Before Amerique joined the Lower East Side Girls Club (LESGC), a nonprofit catering to girls living in the historic Manhattan neighborhood, the only thing she liked about music was listening to it. Now, the 13-year-old says, she’s considering making music production a career when she grows up.
Although she’s got a few years ahead of her until then, Amerique’s already making moves in the male-dominated industry. Through the LESGC’s Sound Studio, a program designed to expose middle and high school girls to the music and broadcasting industries, she and fellow club members collaborated with singer/songwriter and The Voice finalist Jamar Rogers and his team to produce a new song titled “You Can Hold Onto My Hand.” It’s the first track to be released on the club’s new, girl-powered music label, LESGC Records. The video, premiering today on Broadly in honor of International Women’s Day, includes members of LESGC, and serves as a timely reminder of the organization’s mission of giving girls a place to amplify their voices.
Kelly Webb is the director of the Sound Studio. She tells Broadly that this new label, which is intended to provide a platform for young women and girls to make and release their own music, is one step for better representation in the music industry. “Why does it matter that there is a specific platform for girls? Because there’s a specific platform for men, and it’s called the world. What we need to do is even things out,” she says. “There are certainly many labels out there for women that are doing their thing, but this specifically addresses young girls. The talent I’ve seen in these rooms is limitless. For me, it’s really exciting to share that with the world in hopes that some other little girl will know that this is possible.”
Webb recalls growing up and not being encouraged to pursue certain avenues, such as technology. That’s why she’s so focused on helping to open doors for girls and young women. “There were times where people said, ‘That’s not for you. That’s cool but that’s not for you.’ But you know what? Anything that you’re interested in can be for you if you put the work in,” she says. “We just want to be that example. Yes, it’s possible; we have the tools. Go for it. Let’s make great music.”
Over the course of a few months during weekly classes, audio engineer Lauren Vargas, Rogers and his producer Matt Hall (who were both introduced to the organization by Kevin McHugh, LESGC’s board member) helped the girls navigate the music production and recording, focusing on everything from soundchecks to rehearsing vocals. The impact of that extends far beyond creating a powerful song, Webb says. “That whole experience with Jamar really served as a blueprint and got a lot of people excited because we started realizing what was possible.” Not only does the label have an EP ready to go, but they’re also putting the finishing touches on a second song titled “Girls Have the Power,” which was written by an 11-year-old member.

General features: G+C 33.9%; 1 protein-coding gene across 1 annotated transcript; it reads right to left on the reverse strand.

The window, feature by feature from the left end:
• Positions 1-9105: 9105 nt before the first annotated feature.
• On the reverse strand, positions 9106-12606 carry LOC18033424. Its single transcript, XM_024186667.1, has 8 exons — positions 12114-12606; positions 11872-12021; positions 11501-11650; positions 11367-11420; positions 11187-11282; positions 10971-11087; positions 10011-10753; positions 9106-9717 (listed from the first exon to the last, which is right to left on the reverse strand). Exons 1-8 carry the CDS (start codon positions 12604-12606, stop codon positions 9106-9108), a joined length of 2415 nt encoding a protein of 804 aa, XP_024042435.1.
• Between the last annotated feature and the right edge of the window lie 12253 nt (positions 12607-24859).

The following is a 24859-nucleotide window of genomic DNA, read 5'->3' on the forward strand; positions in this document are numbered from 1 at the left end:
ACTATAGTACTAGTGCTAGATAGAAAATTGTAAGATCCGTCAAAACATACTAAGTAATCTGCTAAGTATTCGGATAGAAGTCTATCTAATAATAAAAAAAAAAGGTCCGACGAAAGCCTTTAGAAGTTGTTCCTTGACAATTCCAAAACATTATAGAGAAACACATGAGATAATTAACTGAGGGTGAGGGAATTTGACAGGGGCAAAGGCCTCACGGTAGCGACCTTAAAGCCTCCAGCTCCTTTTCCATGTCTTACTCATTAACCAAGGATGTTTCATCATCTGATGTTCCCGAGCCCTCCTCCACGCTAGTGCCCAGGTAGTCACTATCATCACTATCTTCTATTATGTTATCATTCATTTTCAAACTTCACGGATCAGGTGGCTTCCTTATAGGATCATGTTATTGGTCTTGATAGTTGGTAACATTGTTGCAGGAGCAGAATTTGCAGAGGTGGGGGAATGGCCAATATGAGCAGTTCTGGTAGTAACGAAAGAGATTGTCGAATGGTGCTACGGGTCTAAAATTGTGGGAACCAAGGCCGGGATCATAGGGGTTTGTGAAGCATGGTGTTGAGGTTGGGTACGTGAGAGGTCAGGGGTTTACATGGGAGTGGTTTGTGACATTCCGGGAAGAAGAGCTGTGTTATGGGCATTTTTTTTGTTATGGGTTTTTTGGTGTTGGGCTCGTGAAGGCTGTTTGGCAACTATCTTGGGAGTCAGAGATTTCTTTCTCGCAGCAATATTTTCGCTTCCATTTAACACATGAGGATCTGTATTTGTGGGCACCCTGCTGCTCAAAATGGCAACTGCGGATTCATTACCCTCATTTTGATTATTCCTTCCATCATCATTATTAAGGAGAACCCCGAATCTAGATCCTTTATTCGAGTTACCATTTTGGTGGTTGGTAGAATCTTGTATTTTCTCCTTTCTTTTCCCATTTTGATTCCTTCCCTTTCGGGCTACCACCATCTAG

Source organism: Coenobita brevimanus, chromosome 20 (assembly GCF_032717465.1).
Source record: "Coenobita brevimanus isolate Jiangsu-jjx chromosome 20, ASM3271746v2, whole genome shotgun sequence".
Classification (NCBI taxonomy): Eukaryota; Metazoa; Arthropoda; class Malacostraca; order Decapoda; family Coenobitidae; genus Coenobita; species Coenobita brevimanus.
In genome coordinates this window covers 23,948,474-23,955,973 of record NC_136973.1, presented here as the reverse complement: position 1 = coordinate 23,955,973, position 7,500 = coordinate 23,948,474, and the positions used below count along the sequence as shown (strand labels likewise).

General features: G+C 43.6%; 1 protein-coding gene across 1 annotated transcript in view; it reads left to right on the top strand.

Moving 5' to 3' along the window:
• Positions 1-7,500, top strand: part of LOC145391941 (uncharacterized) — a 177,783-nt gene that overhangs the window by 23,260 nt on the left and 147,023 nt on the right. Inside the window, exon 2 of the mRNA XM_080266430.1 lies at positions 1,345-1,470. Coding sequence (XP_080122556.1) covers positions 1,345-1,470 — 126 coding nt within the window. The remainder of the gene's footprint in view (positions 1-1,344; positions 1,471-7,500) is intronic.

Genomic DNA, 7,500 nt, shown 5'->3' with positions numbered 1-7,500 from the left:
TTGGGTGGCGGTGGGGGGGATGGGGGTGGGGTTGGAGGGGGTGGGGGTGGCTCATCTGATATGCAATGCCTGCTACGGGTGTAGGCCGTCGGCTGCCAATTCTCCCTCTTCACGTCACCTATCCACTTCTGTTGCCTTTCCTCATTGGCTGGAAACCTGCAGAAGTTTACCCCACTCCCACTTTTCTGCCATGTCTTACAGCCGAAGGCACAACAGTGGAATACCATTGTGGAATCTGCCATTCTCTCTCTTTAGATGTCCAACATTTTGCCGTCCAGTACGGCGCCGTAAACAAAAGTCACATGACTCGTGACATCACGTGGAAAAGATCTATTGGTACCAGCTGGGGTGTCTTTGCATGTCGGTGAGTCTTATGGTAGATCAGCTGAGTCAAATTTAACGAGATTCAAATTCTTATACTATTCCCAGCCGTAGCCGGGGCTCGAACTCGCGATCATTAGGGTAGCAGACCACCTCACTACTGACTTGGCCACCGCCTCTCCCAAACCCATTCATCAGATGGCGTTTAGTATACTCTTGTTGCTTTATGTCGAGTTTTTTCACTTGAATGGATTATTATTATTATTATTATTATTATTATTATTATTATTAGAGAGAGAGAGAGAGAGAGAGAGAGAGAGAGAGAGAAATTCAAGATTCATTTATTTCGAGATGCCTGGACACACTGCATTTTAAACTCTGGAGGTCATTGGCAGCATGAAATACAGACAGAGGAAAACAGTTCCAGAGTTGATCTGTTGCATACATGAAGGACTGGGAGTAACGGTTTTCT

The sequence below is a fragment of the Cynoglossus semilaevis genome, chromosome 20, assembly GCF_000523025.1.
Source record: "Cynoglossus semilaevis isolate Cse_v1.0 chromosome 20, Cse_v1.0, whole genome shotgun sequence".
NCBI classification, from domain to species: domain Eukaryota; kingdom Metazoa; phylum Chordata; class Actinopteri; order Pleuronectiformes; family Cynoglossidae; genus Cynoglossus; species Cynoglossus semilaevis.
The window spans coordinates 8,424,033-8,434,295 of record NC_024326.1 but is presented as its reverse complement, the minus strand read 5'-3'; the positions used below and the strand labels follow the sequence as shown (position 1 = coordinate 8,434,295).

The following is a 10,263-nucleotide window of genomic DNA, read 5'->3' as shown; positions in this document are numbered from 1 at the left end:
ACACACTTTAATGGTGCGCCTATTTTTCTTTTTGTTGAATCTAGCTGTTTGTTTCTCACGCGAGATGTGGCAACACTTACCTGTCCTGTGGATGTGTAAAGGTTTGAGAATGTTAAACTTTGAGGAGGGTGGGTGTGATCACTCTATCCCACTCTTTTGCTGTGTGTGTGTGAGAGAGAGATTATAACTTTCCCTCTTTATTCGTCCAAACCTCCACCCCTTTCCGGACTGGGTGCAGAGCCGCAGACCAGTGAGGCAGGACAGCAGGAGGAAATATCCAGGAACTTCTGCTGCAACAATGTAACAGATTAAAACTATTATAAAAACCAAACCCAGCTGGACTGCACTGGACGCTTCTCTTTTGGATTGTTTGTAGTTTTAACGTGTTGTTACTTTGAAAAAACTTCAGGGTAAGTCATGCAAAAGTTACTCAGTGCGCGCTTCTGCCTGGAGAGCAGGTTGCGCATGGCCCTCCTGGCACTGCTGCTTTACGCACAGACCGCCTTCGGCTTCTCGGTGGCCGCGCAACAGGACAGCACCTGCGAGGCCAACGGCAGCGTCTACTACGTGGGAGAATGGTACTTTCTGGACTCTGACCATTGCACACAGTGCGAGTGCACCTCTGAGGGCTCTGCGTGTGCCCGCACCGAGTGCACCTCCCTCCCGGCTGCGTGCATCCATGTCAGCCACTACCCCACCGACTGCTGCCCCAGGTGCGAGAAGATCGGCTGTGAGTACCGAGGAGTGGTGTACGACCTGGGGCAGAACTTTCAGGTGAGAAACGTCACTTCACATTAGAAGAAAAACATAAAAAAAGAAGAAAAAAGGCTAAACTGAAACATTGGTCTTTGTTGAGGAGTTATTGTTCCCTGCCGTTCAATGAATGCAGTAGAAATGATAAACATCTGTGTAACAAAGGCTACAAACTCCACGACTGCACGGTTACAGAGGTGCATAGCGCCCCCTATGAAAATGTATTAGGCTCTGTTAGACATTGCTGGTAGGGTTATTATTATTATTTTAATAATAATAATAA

“Why does it matter that there is a specific platform for girls? Because there’s a specific platform for men, and it’s called the world."
Amerique, the budding music producer, says she’s learned a lot from the program, and especially from watching and working with Hall. In addition to helping create some of the percussions heard in “You Can Hold Onto My Hand”—“We were trying to figure out little aspects that we could put into the song, so we took our African drums and we recorded little bits that you can hear on the track,” she explains—she also learned more about the technical side of production, including how to spot and fix errors.
“It’s good to have a place for younger girls to actually get their music out there early so they can get better,” Amerique says, highlighting the importance of their new label. “They can get feedback from other people.”
“You Can Hold Onto My Hand,” a four-minute song filled with fun repetitive beats and the high energy of a gospel choir, offers a message of hope in what feels like dark times. It’s an important message particularly for young people, Webb says, as they deal with the stress of school and life. “Obviously, all you have to do is go online or turn on the TV and you can see we’re living in a very fragmented world, and the only hope that we have is through community, through coming together.”
Brianna is an 18-year-old former member of LESGC (who now works there) who sang in the choir for the song’s melody. It was her first time recording a song professionally, she says. “The most memorable part,” she says, “was watching everybody’s face when we finally heard the song that everybody put blood, sweat, and tears into. When we heard it, everybody was like, ‘Is that my voice, is that our voice? We sound so good.’”
“Even girls that came to choir class and they thought they couldn’t sing, they were still on the track,” she continues. “That’s what was so good about it. Even though they wanted to give up on themselves … the outcome was amazing. And now we’re about to have our own record label—so it’s like, what! This is so amazing.”